|The Vento Residences in downtown Calgary, Alb., earned LEED Platinum certification in October from the Canada Green Building Council. The 39,000-sf project is the first multifamily residential project in North America to earn LEED’s highest honor. Vento Residences is part of a large-scale brownfield redevolpment that will bring more than 1,500 housing units, as well as parks and community space, to Calgary. PHOTO: BUSBY PERKINS+WILL|
The Vento Residences in downtown Calgary, Alb., illustrate perfectly that living green—deep green, in this case—is possible regardless of scale and budget.
The 39,000-sf project, which earned LEED Platinum certification in October from the Canada Green Building Council, is the first multifamily residential project in North America to earn LEED's highest honor.
The $8 million development's 22 townhouse units incorporate sustainable features rarely attempted in smaller residential projects, including heat recovery ventilators in each suite and stormwater recycling for flushing water and irrigation. These somewhat unusual approaches, combined with more traditional green initiatives—including dual-flush toilets, radiant flooring, double-glazed low-e argon-filled windows, occupancy sensors, and abundant daylight—all help reduce water consumption by 50% compared to typical condo developments and energy use by 47% versus Canada's Model National Energy Code.
|All 22 townhouse units at the Vento Residences feature a south-oriented private garden and a shared courtyard terrace on the second level that serves as interaction space for the residents. PHOTO: BUSBY PERKINS+WILL|
|Each unit features a private garden. PHOTO: BUSBY PERKINS+WILL|
|Anatomy of a LEED Platinum townhouse. ILLUSTRATION: BUSBY PERKINS+WILL Click to enlarge.|
Vento is one of two condo properties developed by Ottawa-based Windmill Development Group on the site of the former Calgary General Hospital. The hospital was decommissioned and demolished in the late 1990s, leaving four blocks of brownfields for redevelopment into an urban village, called The Bridges. The city divided the brownfields into eight smaller parcels, built utility infrastructure, and then auctioned off the parcels to private developers. Zoned as residential/mixed use, this first phase of the project called for the construction of 425 condo units within a four-block radius. Subsequent phases will bring an additional 1,141 housing units to the community.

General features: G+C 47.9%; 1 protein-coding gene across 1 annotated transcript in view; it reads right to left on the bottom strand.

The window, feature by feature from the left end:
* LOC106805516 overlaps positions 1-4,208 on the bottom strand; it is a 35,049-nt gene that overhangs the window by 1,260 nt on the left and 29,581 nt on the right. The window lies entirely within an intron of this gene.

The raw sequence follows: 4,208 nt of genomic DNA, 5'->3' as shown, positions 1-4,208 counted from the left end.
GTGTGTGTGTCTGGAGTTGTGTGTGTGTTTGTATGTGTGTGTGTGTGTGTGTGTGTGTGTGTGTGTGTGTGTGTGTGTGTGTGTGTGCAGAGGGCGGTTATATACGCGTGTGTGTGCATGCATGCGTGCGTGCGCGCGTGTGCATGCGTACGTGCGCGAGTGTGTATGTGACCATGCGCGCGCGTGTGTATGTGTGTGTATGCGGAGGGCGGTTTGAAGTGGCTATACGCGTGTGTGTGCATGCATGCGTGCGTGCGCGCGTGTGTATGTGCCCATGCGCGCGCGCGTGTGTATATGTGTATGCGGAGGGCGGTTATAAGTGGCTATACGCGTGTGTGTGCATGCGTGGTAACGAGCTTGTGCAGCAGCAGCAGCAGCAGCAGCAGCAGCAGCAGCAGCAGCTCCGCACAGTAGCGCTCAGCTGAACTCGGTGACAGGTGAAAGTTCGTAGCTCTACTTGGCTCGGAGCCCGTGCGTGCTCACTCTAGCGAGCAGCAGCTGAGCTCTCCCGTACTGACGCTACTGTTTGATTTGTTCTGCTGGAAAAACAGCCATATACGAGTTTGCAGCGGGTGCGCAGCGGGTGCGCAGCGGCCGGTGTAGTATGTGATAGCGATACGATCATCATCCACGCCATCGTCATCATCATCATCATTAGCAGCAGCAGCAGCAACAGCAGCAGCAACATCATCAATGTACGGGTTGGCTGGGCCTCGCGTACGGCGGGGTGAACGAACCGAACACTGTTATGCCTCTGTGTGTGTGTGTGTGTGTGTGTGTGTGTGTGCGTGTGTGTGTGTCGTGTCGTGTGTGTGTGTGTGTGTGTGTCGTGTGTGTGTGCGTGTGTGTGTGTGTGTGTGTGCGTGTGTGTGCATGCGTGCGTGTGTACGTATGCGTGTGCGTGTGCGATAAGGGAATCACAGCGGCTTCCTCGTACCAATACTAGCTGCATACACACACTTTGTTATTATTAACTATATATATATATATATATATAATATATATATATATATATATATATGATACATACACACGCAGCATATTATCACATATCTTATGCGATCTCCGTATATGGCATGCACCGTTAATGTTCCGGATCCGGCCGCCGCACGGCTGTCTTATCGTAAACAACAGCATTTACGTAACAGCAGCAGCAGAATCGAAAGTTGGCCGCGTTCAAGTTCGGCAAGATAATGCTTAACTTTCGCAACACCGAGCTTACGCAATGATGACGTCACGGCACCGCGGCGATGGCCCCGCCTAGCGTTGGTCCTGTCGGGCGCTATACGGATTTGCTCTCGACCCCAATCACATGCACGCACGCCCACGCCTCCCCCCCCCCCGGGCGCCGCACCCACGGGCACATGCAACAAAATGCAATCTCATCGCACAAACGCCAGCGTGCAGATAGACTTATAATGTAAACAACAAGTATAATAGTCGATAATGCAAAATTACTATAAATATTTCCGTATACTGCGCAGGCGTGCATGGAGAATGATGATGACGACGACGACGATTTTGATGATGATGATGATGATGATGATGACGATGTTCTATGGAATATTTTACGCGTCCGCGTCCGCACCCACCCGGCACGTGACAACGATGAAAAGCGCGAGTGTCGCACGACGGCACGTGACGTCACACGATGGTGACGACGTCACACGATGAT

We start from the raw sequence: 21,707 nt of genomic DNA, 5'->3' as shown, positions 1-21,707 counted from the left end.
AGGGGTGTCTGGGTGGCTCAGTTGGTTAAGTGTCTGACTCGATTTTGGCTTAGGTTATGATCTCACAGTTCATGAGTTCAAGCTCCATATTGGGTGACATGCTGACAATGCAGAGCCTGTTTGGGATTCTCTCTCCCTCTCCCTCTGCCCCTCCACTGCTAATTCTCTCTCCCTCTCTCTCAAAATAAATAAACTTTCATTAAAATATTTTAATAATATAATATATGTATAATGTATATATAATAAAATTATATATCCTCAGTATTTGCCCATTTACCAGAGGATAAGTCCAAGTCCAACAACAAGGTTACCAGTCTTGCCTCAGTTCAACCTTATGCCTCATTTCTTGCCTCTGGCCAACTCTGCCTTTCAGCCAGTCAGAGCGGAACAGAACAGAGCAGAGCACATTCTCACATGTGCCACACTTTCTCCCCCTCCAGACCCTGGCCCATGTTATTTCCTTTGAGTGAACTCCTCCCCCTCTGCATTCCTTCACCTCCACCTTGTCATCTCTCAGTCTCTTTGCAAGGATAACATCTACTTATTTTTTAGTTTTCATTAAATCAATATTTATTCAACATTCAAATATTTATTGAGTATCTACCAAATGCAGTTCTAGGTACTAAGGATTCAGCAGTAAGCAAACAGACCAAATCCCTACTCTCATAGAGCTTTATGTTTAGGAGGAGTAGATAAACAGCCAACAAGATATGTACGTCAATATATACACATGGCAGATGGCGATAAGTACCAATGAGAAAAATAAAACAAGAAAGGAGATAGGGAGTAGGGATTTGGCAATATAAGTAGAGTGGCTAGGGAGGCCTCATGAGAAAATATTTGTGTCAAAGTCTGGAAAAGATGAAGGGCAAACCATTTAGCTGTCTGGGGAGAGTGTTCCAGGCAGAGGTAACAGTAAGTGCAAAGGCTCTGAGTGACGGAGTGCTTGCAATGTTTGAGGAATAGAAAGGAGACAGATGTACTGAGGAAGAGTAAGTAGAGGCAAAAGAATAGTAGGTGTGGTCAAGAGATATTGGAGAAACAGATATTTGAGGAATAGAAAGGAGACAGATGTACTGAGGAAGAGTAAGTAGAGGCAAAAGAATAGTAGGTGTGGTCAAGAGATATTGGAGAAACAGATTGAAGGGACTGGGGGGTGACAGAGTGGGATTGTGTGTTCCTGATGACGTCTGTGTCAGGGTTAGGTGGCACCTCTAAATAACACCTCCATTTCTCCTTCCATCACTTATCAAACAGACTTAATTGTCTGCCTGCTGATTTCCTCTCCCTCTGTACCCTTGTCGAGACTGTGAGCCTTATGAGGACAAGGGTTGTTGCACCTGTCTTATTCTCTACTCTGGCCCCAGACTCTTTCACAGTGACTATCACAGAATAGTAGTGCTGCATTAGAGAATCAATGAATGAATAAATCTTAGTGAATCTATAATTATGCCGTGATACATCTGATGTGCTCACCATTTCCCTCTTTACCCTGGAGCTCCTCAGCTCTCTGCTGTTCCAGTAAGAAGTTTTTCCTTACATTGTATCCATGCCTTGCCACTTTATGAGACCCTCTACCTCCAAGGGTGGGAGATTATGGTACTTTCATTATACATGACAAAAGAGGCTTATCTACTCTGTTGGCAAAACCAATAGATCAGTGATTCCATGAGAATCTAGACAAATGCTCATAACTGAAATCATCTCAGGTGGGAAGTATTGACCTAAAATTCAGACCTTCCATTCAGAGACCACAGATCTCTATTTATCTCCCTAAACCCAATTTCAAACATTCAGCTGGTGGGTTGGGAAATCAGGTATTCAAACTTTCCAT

This influx of condo development in such a compact area created a marketing nightmare for Windmill Development, says Robert Drew, LEEP AP, associate with Busby Perkins+Will, Vancouver, which designed Vento and its twin sister, Aqua.
“Eight local developments were all on the market at the same time,” says Drew. Vento had to compete with condo projects that were right across the alley and across the street. Single-family homes were being offered at the same price as most condo units in the city.
Instead of going head to head with neighboring developments on price alone, Windmill decided to best the competition by going all out on advanced green features and high design. While other developers were building condos with a few “light green” features (as required by the city), Windmill offered fully loaded green units for just “a few thousand dollars more,” says Drew.
The strategy paid off, as both Vento and Aqua sold out at a slight premium even before the official groundbreaking.
“They hardly marketed these suites because so many people caught wind of the development in the newspapers,” says Drew. “A couple of suites have actually flipped already. The owners are getting a great return on their investment.”